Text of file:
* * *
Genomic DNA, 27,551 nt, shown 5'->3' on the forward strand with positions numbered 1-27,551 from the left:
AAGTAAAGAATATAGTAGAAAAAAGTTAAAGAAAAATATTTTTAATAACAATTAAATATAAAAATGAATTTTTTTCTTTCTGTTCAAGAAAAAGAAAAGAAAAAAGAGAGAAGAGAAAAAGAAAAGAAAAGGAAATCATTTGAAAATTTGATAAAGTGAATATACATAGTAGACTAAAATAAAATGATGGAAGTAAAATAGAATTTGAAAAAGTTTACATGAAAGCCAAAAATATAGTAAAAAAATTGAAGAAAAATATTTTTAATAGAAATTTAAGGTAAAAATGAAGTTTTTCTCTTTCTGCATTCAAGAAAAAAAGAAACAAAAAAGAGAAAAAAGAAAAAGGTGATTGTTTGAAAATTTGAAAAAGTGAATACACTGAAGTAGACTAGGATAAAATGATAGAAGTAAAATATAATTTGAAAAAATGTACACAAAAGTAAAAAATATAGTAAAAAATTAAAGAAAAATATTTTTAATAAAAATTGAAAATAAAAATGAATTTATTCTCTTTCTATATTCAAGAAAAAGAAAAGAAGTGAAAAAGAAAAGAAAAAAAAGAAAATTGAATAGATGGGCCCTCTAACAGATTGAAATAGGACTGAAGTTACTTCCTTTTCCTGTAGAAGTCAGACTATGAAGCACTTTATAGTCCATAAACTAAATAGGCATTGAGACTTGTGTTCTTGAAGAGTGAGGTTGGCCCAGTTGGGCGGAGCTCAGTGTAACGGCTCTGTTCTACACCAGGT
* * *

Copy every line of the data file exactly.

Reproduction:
Genomic DNA, 27,551 nt, shown 5'->3' on the forward strand with positions numbered 1-27,551 from the left:
AAGTAAAGAATATAGTAGAAAAAAGTTAAAGAAAAATATTTTTAATAACAATTAAATATAAAAATGAATTTTTTTCTTTCTGTTCAAGAAAAAGAAAAGAAAAAAGAGAGAAGAGAAAAAGAAAAGAAAAGGAAATCATTTGAAAATTTGATAAAGTGAATATACATAGTAGACTAAAATAAAATGATGGAAGTAAAATAGAATTTGAAAAAGTTTACATGAAAGCCAAAAATATAGTAAAAAAATTGAAGAAAAATATTTTTAATAGAAATTTAAGGTAAAAATGAAGTTTTTCTCTTTCTGCATTCAAGAAAAAAAGAAACAAAAAAGAGAAAAAAGAAAAAGGTGATTGTTTGAAAATTTGAAAAAGTGAATACACTGAAGTAGACTAGGATAAAATGATAGAAGTAAAATATAATTTGAAAAAATGTACACAAAAGTAAAAAATATAGTAAAAAATTAAAGAAAAATATTTTTAATAAAAATTGAAAATAAAAATGAATTTATTCTCTTTCTATATTCAAGAAAAAGAAAAGAAGTGAAAAAGAAAAGAAAAAAAAGAAAATTGAATAGATGGGCCCTCTAACAGATTGAAATAGGACTGAAGTTACTTCCTTTTCCTGTAGAAGTCAGACTATGAAGCACTTTATAGTCCATAAACTAAATAGGCATTGAGACTTGTGTTCTTGAAGAGTGAGGTTGGCCCAGTTGGGCGGAGCTCAGTGTAACGGCTCTGTTCTACACCAGGT